It is not just that the administration that is proving to be more effective than we might have hoped; it is also that the institutions meant to constrain it are proving far more pliant than we might have feared.

This is obviously true of the Republican Party. At the time of Trump’s election, smart observers debated whether party elites would continue to disdain and regularly oppose the president (as the optimists claimed) or whether Trump would prove capable of building a slate of his own candidates and gradually changing the nature of the party (as pessimists like me feared). The truth turned out to be much more radical than either the optimists or the pessimists predicted: Members of the conservative movement who had spent decades professing their commitment to balanced budgets and constitutional values proved willing to sell out their principles with astounding rapidity.

The knock-on effect in Congress has been as immediate as it has been frightening. Even a year ago, institutions like the House Intelligence Committee still seemed to be animated by a sense of bipartisan mission; it was imaginable that, if only Special Counsel Robert Mueller found sufficiently compelling evidence of wrong-doing by the president, a large number of Republican representatives and senators might vote to impeach Trump. Today, the House Intelligence Committee is openly running interference for Trump; it is very hard to believe that 67 Senators would ever vote to impeach him.

Read more

California’s war on fossil fuel companies just faced a huge setback

But a judge ruled the science is still correct.

JUN 26, 2018, 11:36 AM

Two California cities suffered a major setback in their fight to make fossil fuel companies pay for costs associated with climate change after a federal judge threw out their lawsuit Monday evening. While the judge acknowledged that the risks of climate change are real and ongoing, he argued the courts were not suited to take such a case, handing a big win to oil companies.

In a 16-page opinion, William Alsup of Federal District Court in San Francisco sided with fossil fuel companies over the cities of Oakland and San Francisco. The two north California hubs had argued that Chevron, BP, ConocoPhillips, ExxonMobil, and Royal Dutch Shell should financially support local projects meant to protect against the effects of global warming caused by the companies’ product: fossil fuels. Suggested projects included efforts like reinforcing coastlines against sea level rise and similar endeavors.

The cities also argued that the oil companies knew about the dangers of climate change for decades, but chose not to act, instead prioritizing their own interests. They argued that the companies’ actions had interfered with the use of property, making the products they sell a public nuisance.

Judge Alsup agreed with both Oakland and San Francisco that climate change is real. “This order accepts the science behind global warming,” the judge wrote, going on to say that climate science “dates back 120 years.”

Ultimately, however, he argued that assessing blame for the damage caused by climate change is a political decision, not a judicial one.

“The court will stay its hand in favor of solutions by the legislative and executive branches,” Alsup wrote, dismissing the lawsuit and arguing that fossil fuels played an important role in contributing to national development, regardless of their ultimate role in causing global warming.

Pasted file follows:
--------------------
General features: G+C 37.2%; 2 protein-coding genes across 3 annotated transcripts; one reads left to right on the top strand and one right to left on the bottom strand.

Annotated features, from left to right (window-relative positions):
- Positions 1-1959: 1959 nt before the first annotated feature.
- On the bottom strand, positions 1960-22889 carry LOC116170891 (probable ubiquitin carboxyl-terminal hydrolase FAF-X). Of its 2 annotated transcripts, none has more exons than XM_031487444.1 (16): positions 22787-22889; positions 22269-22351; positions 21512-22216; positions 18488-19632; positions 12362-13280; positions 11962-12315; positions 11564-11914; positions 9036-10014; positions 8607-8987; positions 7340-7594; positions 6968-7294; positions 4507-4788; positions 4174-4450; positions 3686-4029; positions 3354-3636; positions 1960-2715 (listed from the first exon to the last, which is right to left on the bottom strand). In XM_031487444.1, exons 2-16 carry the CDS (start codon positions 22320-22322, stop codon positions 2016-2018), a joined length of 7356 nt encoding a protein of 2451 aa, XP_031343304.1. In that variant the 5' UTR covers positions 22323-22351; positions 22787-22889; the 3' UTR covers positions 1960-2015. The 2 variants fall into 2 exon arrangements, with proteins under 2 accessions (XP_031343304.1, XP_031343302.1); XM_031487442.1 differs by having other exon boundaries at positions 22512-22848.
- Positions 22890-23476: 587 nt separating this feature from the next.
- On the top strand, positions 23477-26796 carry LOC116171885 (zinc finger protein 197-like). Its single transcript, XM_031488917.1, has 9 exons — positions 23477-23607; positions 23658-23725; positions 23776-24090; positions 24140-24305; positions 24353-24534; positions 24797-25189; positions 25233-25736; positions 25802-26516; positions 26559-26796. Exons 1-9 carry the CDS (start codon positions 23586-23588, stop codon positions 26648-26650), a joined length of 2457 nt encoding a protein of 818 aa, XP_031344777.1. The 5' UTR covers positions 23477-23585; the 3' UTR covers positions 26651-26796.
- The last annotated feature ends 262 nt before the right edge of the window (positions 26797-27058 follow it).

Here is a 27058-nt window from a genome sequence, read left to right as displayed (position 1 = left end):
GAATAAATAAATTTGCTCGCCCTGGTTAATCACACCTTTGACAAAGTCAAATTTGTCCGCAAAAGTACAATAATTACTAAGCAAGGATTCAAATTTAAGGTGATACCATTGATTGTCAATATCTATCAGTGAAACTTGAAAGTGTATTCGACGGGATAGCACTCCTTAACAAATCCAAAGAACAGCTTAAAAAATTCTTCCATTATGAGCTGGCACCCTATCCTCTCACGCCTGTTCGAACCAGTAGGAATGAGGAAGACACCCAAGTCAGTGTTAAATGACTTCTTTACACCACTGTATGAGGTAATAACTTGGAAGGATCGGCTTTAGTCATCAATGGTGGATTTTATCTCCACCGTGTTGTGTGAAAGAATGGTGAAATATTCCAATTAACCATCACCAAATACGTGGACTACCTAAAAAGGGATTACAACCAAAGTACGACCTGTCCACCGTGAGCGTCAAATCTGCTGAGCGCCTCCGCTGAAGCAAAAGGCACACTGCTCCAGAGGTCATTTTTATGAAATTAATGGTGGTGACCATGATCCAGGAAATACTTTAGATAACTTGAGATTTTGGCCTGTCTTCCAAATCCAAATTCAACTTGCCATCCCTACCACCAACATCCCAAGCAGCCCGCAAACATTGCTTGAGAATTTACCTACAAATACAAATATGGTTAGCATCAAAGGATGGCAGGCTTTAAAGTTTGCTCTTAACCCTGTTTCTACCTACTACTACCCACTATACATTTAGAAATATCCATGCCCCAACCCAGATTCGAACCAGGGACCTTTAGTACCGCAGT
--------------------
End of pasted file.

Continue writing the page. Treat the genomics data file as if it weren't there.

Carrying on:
“Reliable, affordable energy is not a public nuisance but a public necessity,” said Chevron vice president and general counsel R. Hewitt Pate.

Climate advocates, by contrast, cautioned that the ruling could have sweeping implications in the fight to hold fossil fuel companies accountable for their role in global warming.

“The case before the judge was never about how to solve global climate change but simply whether oil and gas producers should help San Francisco and Oakland pay for the costs of adapting to it,” Richard Wiles, executive director for the Center for Climate Integrity, said in a statement.

“By kicking the case to a do-nothing Congress and a climate denying White House,” Wiles continued, “the court essentially ruled that taxpayers alone should pay the massive costs of adapting to climate change.”

Read more

Trump is about to escalate his trade war with China

Trump wants to limit Chinese investment in the US. China will strike back.

By Zeeshan  Jun 26, 2018, 3:30pm EDT

President Donald Trump is on the verge of escalating his trade war with China.

By the end of this week, the Trump administration is expected to release details of plans to restrict Chinese investment in American businesses and block the ability of US businesses to sell some high-tech products to China.

The purpose of the move is to sharply limit China’s access to cutting-edge US technology and thwart the country’s ambition to become the world’s greatest tech hub.

Analysts say the new policies will escalate already sky-high trade tensions between the world’s two biggest economies and are bound to provoke a forceful retaliation from Beijing. It comes after Trump announced on June 15 that his administration will impose tariffs on $50 billion worth of Chinese goods and after threats of tariffs on up to $400 billion more in the future.

Like the tariffs, Trump’s new move will also deal a blow to China’s economy, but it will target something different. It won’t make it harder for China to sell goods in the US and compete with domestic manufacturers. Instead, it strikes at China’s strategy for developing its economy in the future.

At a moment when tensions are running high, “this is a way of communicating to Beijing that the US has a lot of tools at its disposal and it will consider using all of them,” Todd Tucker, a trade scholar at the Roosevelt Institute, a liberal-leaning think tank, told me.

Trump is locked in a battle with China on many fronts
Over the past few months, Trump has begun to execute his promise to crack down on China’s influence on the US economy.

On June 15, the administration said that $34 billion worth of Chinese goods will be subject to tariffs starting July 6, with an additional $16 billion worth of products undergoing further review and public hearings.

Within a day, China promised to retaliate against those tariffs with its own tariffs of “the same strength,” and said it would purposely impose tariffs that will affect American farmers and industrial workers in the Midwest — states that have large populations of Republican voting Trump supporters.

In response, Trump threatened to impose tariffs on up to $400 billion of Chinese exports on June 18.

The recent back-and-forth puts the US and China in the early stages of what could be a sustained trade war, in which both countries continue to strike at each other’s economies with increasingly expansive tariffs.

Trump’s new planned restrictions on Chinese investment and exports to China open up yet another front in the US-Chinese clash.

Read more

A closer look at religion

Too many Americans misuse their 2nd Amendment right

News, opinions - FB and Twitter screen captures